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Red Chili Cooking School

While my mom was visiting, we decided to take a cooking class.  We went with the Red Chili Cooking School which had nothing but 5 star ratings on TripAdvisor.  The instructor Aon was awesome and deserves every 5 star rating.

He has a different set menu for each day of the week and I picked Thursday because we’d be learning to make a couple of our favorite Thai dishes – Pad See Ew and Massaman Curry.

He picked us up around 9am and we headed to a locals market where he explained what different vegetables and foods were and what they were used for.  I knew most of them since I’d been here for 4 months and we had similar items in Hawaii, however, I still found it educational and learned some things.

He then bought fresh items for our class that day and we took a songtaew to his home where he has a great outdoor kitchen/cooking area.

First up was making Tom Kha Gai (Coconut soup with chicken).  We would first assemble our ingredients, then he’d show us how to cook it all at his station.  Next it was our turn to cook our own bowl and we could customize the sweetness and spiciness as we wanted.  He then showed us how to garnish the dish to make it expensive looking.

It wasn’t something I thought I’d ever order, but I loved the soup.  It was so complex.  Sour, sweet, kick of spice.  The flavors kept changing and it tasted so Thai.  Yum.  And the fact that I’d just cooked it myself was the icing on the cake!

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Next up was Pad See Ew (Stir fried wide rice noodle with black soy sauce).  He taught us how to make sure the noodles didn’t stick together and what we could substitute back home if we couldn’t find certain ingredients.  Overall this was a pretty easy dish to make and since it’s my kids’ favorite, I can definitely see making this one at home.  It also made me wish Chuck had come along so he could cook it too.  Super yum!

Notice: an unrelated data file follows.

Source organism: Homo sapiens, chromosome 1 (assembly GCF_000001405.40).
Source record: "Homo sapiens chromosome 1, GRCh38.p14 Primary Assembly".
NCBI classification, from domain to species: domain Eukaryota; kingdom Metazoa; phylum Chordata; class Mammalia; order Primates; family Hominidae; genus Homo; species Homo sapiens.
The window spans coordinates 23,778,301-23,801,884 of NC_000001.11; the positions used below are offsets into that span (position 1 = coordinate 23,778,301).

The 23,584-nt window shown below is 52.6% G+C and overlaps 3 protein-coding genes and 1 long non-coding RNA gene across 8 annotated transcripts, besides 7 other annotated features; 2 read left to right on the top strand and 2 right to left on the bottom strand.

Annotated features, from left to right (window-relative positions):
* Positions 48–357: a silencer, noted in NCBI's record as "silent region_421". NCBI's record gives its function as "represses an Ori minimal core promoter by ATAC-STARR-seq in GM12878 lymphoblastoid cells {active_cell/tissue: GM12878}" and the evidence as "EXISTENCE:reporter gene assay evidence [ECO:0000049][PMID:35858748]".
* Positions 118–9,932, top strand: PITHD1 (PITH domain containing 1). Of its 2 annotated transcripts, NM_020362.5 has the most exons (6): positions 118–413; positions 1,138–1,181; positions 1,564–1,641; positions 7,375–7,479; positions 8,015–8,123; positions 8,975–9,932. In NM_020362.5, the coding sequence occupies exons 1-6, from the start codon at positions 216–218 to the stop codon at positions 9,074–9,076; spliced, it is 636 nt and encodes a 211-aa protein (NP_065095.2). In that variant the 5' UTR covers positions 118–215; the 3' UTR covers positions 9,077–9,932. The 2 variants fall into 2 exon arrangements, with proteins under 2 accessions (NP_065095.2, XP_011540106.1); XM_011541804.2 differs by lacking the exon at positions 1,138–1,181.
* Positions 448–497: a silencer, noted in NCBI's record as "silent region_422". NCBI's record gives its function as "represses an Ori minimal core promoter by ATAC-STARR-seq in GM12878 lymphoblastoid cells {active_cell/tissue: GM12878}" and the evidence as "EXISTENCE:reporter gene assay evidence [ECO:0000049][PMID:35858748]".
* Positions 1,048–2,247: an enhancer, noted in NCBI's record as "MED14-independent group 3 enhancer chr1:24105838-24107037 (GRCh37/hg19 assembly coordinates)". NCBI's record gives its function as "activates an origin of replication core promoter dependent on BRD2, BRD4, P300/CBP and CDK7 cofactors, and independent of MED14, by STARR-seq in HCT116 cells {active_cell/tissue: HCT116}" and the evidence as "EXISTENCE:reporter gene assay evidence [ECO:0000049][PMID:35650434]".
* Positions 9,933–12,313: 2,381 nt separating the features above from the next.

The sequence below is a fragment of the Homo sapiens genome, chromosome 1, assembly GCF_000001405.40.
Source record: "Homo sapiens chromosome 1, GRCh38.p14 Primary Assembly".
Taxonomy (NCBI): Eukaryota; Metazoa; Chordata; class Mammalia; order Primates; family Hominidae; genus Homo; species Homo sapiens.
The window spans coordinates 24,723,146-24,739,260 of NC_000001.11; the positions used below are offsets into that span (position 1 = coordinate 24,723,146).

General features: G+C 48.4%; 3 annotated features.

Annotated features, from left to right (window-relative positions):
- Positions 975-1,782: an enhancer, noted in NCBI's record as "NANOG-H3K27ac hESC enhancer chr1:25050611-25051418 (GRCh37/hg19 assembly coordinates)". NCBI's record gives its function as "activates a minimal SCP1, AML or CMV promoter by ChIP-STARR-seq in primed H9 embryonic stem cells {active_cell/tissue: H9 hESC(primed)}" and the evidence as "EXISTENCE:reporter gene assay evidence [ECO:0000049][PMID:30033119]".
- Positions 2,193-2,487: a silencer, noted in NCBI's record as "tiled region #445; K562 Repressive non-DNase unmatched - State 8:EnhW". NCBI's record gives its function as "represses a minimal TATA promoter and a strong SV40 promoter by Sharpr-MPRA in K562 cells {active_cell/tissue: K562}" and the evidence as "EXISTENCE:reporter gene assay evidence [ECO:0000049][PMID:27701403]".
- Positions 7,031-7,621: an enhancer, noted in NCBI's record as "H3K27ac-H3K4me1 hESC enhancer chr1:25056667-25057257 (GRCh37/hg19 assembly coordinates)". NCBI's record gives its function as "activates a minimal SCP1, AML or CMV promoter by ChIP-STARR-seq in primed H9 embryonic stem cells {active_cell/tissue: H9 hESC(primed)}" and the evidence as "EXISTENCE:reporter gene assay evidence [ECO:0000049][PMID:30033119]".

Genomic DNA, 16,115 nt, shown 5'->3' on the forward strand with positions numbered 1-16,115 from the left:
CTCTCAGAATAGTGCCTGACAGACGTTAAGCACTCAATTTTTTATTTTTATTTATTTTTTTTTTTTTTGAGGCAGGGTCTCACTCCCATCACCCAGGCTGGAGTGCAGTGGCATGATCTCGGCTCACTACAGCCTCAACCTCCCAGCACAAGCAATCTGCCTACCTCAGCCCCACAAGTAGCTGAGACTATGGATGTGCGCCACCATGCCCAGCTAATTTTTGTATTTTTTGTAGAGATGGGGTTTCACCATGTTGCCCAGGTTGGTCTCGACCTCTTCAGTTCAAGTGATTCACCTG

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After devouring my plate, we moved on to making Massaman Curry paste.  Wow.  This takes a lot of work.  First off, there are probably 20 different ingredients that go into making the paste and there is much smashing and cutting before you wear yourself out with the mortar and pestle smashing it into a paste.  Everything went into this from star anise to toasted clove to lemongrass to garlic, cinnamon and shallots and lots of other things from those spice collections that you never actually get to use.  After much pounding (and some help from Aon), we had beautiful, thick paste.

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AFTER all of that work, then we could begin to cook the dish.  First you boil the paste in oil and then that is mixed with a whole host of ingredients from shallots, potatoes, chicken, coconut milk, palm sugar and more.  It boils for a while and then, finally, you have your Massaman curry.  Oh so much effort, but oh so good!

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After that it was time to make spring rolls.  He actually started by making Pad Thai minus the noodles.  Then we used the Pad Thai ingredients as the filling for the spring rolls.  We rolled them up, fried them, let them cool and then bon appetit!

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Finally, he showed us how to make Mango with Sticky Rice (Kaow Niew Mamaung).  First you steam the rice in a rice cooker.  While that cools, you make a coconut syrup of sorts using coconut milk, palm sugar and some Paladan(?) leaves.  Then you mix the two, let the rice absorb the syrup and you’re ready to eat once the mango is sliced.

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After the class, Aon drove us home.  We had so much food that we took it home and ate it for dinner that night.

It was such a great class that I almost want to send Chuck and then go back myself when he’s teaching how to make Penang Curry, Pad Thai and Khao Soy Gai.

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